JBuzz News February 10, 2013: Jewish scholar Rabbi David Hartman, founder of the Hartman Institute, dies at 81

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JEWISH ACADEMIC & UNIVERSITY NEWS

Jewish scholar Rabbi David Hartman dies

Source: JTA, 2-10-13

Rabbi David Hartman, a Jewish scholar who founded the Shalom Hartman Institute in Jerusalem, has died….READ MORE

David Hartman, rabbi known for promoting pluralism in Jewish world, dies at 81

Source: WaPo, 2-10-13

Hartman Institute/Associated Press – This undated photograph provided by the Shalom Hartman Institute shows rabbi David Hartman, one of the world’s leading Jewish philosophers who promoted both Jewish pluralism and interfaith dialogue. The Shalom Hartman Institute, founded by the rabbi more than 30 years ago, said Hartman died Sunday Feb. 10, 2013, after a long illness.

Rabbi David Hartman, one of the world’s leading Jewish philosophers who promoted both Jewish pluralism and interfaith dialogue, has died. He was 81.

The Shalom Hartman Institute, founded by the rabbi more than 30 years ago, said Hartman died Sunday after a long illness.Hartman is survived by his wife and five children. His funeral was scheduled for Monday….READ MORE

JBuzz News August 2, 2012: Eugene R. Sheppard, Samuel Moyn & Sylvia Fuks Fried: New Brandeis Book Series Bringing US, Mideast into Jewish Canon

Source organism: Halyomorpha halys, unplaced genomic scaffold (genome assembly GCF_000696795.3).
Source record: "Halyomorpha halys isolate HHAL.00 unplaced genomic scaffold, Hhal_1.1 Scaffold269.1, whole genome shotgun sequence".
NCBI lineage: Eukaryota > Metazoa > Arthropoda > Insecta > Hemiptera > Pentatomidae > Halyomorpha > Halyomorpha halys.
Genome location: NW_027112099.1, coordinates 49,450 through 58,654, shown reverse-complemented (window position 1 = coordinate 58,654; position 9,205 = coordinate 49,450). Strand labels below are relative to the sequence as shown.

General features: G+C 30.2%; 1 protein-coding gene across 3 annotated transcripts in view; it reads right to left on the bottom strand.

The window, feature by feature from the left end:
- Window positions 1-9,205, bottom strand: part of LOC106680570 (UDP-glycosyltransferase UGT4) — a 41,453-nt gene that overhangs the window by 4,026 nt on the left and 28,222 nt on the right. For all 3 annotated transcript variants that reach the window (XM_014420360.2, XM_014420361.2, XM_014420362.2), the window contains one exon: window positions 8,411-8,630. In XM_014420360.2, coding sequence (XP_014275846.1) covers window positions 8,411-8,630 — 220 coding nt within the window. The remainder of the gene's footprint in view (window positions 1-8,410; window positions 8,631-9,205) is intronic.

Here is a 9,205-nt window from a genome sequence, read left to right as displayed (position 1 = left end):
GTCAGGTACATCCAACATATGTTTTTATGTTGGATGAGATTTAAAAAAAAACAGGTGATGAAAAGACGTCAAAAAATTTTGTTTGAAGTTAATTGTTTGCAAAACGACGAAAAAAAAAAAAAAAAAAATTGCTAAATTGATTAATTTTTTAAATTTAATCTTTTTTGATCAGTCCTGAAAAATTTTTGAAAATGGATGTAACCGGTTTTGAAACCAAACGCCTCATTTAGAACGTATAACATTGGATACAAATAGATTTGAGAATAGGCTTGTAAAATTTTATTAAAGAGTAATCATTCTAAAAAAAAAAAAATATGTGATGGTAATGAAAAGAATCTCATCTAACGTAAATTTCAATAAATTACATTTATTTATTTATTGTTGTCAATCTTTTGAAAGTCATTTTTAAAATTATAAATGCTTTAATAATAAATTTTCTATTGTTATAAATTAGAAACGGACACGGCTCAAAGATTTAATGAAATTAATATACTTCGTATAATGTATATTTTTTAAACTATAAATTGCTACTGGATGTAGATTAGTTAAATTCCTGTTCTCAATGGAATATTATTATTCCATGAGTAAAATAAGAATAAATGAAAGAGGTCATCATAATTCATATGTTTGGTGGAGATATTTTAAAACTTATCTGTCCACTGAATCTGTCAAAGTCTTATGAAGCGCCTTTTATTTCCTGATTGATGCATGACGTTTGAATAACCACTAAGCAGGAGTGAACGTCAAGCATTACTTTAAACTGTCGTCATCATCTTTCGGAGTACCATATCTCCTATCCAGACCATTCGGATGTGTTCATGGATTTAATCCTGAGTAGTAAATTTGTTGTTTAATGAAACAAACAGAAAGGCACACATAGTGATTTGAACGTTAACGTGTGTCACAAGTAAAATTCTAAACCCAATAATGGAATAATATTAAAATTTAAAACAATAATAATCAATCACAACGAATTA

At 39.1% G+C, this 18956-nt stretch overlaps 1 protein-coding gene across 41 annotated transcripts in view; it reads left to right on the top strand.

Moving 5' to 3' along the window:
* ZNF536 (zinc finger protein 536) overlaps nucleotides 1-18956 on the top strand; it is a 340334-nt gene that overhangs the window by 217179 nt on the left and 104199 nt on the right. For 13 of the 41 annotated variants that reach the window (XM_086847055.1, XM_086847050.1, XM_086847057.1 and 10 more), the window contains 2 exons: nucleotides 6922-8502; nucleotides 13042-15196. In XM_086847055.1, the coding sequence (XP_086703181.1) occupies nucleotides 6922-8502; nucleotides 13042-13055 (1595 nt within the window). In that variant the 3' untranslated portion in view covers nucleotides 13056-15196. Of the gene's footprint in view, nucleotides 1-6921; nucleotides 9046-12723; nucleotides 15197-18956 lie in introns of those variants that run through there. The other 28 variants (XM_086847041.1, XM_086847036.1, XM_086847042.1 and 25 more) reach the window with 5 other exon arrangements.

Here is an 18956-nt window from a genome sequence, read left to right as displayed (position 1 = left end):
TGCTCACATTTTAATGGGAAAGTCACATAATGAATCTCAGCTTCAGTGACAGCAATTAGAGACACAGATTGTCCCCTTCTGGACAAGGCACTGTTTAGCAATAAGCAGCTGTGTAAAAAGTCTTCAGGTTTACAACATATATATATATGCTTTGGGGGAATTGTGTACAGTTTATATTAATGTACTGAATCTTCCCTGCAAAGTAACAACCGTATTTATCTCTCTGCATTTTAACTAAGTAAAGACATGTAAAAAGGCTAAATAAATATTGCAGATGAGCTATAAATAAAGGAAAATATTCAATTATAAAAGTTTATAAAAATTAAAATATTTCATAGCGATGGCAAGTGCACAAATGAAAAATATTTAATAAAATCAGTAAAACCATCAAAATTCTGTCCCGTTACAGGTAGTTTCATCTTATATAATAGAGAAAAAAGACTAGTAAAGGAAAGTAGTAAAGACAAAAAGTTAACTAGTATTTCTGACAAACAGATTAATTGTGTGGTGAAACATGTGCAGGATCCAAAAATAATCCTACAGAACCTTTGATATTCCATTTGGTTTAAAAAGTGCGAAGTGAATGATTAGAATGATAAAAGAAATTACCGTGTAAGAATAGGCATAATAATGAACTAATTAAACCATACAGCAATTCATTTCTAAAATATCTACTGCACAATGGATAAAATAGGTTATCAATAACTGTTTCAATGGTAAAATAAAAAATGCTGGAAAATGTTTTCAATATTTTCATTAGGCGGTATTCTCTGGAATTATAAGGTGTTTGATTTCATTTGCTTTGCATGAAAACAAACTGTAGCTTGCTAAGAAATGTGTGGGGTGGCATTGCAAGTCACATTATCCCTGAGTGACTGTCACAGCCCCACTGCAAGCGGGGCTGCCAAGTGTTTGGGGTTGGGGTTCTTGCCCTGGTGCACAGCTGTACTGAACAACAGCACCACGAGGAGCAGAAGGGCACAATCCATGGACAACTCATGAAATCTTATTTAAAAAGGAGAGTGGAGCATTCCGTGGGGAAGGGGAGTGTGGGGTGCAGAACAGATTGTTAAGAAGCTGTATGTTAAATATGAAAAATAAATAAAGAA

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Book series bringing US, Mideast into Jewish canon

Project is opening doors to a new generation of scholars

Source: Brandeis Now, 8-2-12

Photo/Charles A. Radin

Eugene Sheppard, associate professor of modern Jewish history and thought, and Sylvia Fuks Fried, executive director of the Tauber Institute.

From the Magnes Collection of Jewish Art and LifeSection of a painting by Moritz Daniel Oppenheim of an imagined meeting of Moses Mendelssohn (seated left), Gotthold Ephraim Lessing and Swiss theologian Johann Kaspar Lavater at Mendelssohn’s Berlin residence.

With remarkably little fanfare, the Tauber Institute for the Study of European Jewry and Brandeis University Press have launched a new book series that promises to alter profoundly the canon of modern Jewish thought.

Two volumes – one featuring the writings of Moses Mendelssohn, the other recapturing Jewish thinking on race – have already been published. Two more volumes, dealing with diaspora nationalism and Middle Eastern Jewish thought, are due out in the coming academic year. A half dozen more are in the pipeline. And this may be just the beginning for the Brandeis Library of Modern Jewish Thought.

“The idea was born out of frustration,” says Eugene R. Sheppard, associate professor of modern Jewish history and thought, who is co-editing the library with Samuel Moyn, a Columbia University professor of history. “Sam and I were working in these areas of intellectual history in which we could have conversations about texts, but we could only introduce them to our students in a second-hand way” because of a lack of translations.

The two editors collaborated with Sylvia Fuks Fried, executive director of the Tauber Institute and associate editor  of the Tauber Institute Series with Brandeis University Press, to conceive an ambitious set of goals for the project –  introducing new elements to the canon with volumes such as “Modern Middle Eastern Jewish Thought” and “Jews and Race,” reintroducing canonical figures, like Mendelssohn with new texts and perspectives, and opening participation in the library to a new generation of scholars in the field….READ MORE